I’m kinda busy with work, but I’ve had a chance to flip through the book and it’s pretty interesting. There are a lot of items in the book that I already own/buy not because of any greenness on my part, but because of price, locality and prettiness/smells. The book is more a shopping guide than a lifestyle guide, IMO, but even flipping through it, it was struck by how many items in the book are things you don’t really need in life. Or the lack of actual greenness of them, i.e. paper towels/napkins. It’s much more green to use cloth towels, and thankfully, the author does point that out. Which brings me to the second cool thing about the book.

Everything is pretty accessible to anyone who can read and shows that you don’t have to drop big $$$ to be green which is stunning to me considering Loux hosts a show on Fine Living. The best part is that Loux does explain why certain things are better than others. Unlike other “green” books, there doesn’t seem to be those not-so-unsubtle judgment calls on your purchases. Take the section on cookware. It’s extremely detailed explaining why Teflon or non-stick cookware isn’t in your best interest vs. stainless steel or cast iron cookware.

Check out the book at your local library or you can find at Powell’s.

Jun 08

Water and California

Even though I want to set up my pool today, I’m feeling kind of guilty. Go over to LA Metblogs to see my post on Water and California to see just why.

Apr 08

Descanso Gardens Spring Festival: World of Good Weekend

On Saturday, we went to Descanso Gardens for the World of Good Weekend. (see photos here)I had never been to Descanso Gardens before, but I heard it was more like the Arboretum than the Huntington and it was. In theory. Even though the Descanso gardens has a lot of different kinds of gardens and pathways, I prefer the Arboretum.

The one thing at Descanso that was truly impressive were not just the number of lakes and ponds on site, but the different layout of them all. It is a beautiful place that seems more like a large nursery than a place to study plants. Sadly, there is also a severe lack of customer service onsite. From the moment we got there until we left, no one who worked there knew anything about what goes on 4 feet beyond them. The guy at the ticket booth didn’t know procedure on if we give our receipt to the lady or what. The lady at the entrance had no idea if they sold sweaters or jackets in the gift shop. “You can ask”, is what we were told. The little girl had to go to the bathroom. We hiked all the way up the hill to the Boddy House couldn’t find a bathroom. I asked two people who worked there where it was and neither of them knew. I’m expected to believe that they were up at the top of the hill, working, and had no idea where the bathroom was? I could say that you get what you pay for, but the Arboretum and the Zoo both cost the same and the workers at both places are unnervingly friendly and helpful that you almost believe they’re robots…or not from LA.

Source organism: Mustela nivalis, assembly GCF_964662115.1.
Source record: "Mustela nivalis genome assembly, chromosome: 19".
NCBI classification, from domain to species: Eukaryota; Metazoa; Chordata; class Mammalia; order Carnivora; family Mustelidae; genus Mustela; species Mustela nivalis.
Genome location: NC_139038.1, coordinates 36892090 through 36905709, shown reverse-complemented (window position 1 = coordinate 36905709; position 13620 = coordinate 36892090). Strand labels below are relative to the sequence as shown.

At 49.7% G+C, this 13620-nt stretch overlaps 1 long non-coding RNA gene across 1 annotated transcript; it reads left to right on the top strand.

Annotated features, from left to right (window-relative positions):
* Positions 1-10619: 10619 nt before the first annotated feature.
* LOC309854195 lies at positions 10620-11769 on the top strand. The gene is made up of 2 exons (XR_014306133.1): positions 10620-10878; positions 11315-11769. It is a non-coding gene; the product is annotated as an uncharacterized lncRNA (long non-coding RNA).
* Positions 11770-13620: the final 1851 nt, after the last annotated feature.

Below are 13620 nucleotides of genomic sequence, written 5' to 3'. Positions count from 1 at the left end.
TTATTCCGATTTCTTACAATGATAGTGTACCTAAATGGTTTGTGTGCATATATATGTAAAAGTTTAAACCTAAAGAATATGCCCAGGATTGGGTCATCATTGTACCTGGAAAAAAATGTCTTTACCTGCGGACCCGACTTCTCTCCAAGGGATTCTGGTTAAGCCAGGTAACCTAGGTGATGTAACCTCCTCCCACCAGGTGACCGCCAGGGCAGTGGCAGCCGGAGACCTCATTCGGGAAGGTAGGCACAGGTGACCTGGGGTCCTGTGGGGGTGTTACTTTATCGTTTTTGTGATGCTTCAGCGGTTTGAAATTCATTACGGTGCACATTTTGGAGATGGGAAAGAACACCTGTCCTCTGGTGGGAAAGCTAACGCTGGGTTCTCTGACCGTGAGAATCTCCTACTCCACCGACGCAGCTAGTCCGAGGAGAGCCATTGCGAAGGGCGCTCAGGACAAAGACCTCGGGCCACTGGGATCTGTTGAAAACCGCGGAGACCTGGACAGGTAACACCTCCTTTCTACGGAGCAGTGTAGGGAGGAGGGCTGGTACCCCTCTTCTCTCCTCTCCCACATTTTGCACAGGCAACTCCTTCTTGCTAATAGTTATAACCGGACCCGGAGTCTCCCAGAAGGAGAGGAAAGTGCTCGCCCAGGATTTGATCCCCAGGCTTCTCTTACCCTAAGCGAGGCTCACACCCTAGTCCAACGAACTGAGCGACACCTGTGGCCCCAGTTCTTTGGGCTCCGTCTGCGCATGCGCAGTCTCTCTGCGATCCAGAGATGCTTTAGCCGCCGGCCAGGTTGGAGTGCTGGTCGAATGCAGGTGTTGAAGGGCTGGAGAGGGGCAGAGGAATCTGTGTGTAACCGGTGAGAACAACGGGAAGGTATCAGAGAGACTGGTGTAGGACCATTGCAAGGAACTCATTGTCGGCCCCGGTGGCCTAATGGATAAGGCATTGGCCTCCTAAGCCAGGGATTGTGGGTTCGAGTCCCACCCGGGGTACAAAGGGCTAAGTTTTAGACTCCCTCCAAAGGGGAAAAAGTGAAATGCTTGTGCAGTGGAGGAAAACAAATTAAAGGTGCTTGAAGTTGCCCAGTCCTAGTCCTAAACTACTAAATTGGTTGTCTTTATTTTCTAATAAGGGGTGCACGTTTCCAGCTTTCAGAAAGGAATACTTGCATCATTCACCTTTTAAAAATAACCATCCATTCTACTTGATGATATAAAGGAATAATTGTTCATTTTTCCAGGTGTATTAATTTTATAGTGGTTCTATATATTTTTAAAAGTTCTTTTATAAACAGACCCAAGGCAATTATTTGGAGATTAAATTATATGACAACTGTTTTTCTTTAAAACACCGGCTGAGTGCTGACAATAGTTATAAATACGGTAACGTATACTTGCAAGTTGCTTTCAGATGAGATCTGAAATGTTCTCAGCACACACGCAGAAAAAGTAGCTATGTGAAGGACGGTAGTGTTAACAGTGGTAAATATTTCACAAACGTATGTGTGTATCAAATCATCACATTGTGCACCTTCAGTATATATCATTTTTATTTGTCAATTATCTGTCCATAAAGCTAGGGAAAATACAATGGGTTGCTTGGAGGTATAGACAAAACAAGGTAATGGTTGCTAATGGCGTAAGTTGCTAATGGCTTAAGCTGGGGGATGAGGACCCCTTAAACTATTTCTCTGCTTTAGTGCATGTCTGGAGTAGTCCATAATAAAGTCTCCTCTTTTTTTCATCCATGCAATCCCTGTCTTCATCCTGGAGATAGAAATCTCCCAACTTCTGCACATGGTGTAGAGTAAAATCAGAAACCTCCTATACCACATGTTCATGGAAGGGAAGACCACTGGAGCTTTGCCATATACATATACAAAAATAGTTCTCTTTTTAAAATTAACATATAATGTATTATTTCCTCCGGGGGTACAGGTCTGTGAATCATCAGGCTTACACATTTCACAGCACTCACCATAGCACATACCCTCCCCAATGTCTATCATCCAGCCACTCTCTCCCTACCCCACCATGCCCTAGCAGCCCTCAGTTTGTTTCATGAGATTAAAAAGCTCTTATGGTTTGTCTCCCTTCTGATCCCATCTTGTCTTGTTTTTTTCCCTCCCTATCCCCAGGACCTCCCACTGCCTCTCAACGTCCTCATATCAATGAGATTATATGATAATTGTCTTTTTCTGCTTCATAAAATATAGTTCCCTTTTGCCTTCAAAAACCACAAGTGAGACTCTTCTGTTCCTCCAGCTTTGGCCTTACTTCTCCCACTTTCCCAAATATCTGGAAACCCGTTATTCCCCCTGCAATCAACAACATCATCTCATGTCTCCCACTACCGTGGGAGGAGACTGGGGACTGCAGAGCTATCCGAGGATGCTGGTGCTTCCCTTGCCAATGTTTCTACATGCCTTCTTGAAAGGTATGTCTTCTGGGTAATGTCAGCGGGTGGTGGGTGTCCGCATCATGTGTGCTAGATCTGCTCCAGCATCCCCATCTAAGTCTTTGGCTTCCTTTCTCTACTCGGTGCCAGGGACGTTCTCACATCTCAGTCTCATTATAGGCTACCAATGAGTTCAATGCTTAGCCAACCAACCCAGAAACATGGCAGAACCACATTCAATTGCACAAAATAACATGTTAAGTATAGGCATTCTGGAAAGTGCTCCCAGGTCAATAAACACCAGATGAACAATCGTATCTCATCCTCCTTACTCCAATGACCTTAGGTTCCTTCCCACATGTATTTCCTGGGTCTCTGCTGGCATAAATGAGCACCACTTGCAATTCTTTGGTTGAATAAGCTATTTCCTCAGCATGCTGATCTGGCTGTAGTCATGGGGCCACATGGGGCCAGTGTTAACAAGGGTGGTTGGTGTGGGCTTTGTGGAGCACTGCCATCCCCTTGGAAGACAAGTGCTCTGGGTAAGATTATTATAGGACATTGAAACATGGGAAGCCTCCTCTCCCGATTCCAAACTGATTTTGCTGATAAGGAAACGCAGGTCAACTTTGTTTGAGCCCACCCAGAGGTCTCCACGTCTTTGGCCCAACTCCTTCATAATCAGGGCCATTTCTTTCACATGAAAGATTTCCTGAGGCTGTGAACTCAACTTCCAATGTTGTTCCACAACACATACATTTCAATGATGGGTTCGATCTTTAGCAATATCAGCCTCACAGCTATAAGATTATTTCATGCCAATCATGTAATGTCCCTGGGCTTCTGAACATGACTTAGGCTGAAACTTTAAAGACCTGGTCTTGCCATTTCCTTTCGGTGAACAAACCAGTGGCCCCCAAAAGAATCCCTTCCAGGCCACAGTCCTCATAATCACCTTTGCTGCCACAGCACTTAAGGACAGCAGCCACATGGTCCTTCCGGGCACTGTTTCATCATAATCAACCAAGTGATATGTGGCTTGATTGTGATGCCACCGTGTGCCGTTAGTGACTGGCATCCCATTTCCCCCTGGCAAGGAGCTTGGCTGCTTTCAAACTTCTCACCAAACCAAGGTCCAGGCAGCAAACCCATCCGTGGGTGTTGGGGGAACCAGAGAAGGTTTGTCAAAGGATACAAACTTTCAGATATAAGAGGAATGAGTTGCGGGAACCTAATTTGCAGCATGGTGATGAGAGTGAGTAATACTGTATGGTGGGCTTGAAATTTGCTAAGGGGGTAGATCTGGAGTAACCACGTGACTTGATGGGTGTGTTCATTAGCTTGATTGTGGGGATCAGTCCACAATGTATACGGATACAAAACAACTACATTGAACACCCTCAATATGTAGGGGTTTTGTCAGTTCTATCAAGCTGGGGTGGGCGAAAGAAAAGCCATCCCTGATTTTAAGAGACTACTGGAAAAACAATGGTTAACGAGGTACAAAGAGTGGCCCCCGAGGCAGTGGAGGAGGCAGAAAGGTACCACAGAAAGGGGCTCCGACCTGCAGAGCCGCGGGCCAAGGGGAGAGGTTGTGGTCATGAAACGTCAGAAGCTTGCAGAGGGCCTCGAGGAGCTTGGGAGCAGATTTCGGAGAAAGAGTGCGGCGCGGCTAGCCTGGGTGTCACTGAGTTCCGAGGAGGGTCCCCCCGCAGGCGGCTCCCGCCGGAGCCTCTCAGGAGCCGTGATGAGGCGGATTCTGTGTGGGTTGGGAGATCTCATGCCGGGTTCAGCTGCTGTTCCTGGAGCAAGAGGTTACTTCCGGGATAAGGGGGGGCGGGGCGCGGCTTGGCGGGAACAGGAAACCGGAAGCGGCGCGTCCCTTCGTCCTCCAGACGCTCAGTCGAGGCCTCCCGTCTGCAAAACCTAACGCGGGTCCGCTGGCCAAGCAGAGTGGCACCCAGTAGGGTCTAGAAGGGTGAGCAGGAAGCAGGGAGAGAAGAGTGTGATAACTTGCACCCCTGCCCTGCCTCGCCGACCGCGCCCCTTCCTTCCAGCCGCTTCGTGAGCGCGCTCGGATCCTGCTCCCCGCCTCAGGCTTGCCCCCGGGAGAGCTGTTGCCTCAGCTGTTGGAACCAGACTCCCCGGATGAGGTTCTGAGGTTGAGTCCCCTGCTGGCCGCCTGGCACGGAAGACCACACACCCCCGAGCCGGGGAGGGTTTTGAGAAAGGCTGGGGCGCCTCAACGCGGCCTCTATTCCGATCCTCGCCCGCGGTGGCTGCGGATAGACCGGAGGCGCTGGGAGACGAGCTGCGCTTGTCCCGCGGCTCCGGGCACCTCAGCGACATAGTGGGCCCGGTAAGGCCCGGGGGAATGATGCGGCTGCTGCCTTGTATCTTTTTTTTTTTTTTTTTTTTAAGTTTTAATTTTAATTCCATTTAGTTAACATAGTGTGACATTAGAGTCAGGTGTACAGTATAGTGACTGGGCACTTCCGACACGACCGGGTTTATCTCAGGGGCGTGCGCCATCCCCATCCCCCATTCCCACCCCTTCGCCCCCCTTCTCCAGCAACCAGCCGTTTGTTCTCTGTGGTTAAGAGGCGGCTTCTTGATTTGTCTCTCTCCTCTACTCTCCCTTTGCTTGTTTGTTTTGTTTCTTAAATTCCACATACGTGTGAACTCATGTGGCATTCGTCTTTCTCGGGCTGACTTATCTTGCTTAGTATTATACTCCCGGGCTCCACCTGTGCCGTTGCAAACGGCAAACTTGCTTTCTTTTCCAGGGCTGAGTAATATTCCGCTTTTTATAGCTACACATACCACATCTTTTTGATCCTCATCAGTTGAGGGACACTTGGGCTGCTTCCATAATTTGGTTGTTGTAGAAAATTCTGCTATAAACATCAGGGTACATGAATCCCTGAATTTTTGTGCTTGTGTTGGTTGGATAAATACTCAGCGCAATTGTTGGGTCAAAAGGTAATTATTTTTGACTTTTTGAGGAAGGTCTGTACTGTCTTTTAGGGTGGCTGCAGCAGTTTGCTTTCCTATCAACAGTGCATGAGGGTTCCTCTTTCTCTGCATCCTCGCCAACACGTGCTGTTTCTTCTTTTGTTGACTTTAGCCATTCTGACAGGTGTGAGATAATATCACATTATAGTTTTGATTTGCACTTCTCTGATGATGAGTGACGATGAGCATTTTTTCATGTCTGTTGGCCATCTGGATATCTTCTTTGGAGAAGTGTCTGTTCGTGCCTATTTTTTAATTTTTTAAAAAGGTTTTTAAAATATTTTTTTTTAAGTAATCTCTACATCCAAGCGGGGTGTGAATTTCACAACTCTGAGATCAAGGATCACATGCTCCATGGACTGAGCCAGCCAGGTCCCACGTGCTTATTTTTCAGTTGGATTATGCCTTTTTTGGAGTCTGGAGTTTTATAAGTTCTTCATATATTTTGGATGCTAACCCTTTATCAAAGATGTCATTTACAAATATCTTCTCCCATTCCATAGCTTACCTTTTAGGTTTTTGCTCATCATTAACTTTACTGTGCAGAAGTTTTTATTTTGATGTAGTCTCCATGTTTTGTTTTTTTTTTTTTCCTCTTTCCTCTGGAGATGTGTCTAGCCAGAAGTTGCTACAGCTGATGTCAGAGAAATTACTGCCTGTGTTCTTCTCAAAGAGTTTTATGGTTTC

One of the most wonderful parts of Descanso was the lilac garden. Yummy. It was like heaven with that scent in the air. Every time I found a lilac that was beautiful, I found another that was even better.

The camelia forests were also nice. I wasn’t too dazzled by the California garden and was very underwhelmed by the succulents and cactus there. The iris garden was amazing and most of the irises hadn’t even opened yet. I should go back to see the other hundreds of cultivars available. There were only about 10 open this weekend.

The kids loved the little train and even Daddy thought we should get one for the back yard (yeah right). Oddly enough, I loved the tulip garden. That was outstanding.

At the entrance of the park, there is an installation titled Edible Estates. As you know, I’m virulently anti-grass, especially for Southern Californians. We are slowly getting rid of most of our lawn and had considered giving it over to food. The subject came up again, as my husband tried to convince me to move my veggie garden to the front yard so we can put the pool in the backyard. The Edible Estates installation, prodded us a little closer to that goal, though I still need more sun than I get in the front yard.

The artist, Fritz Haeg, will be back at Descanso on May 17th for a book signing and artist’s reception. I believe he’ll unveil his summer theme at that time too. (Brasil Brazil is also playing that weekend, so I’ll definitely be there!)

Mar 08

Why being ‘green’ ain’t that easy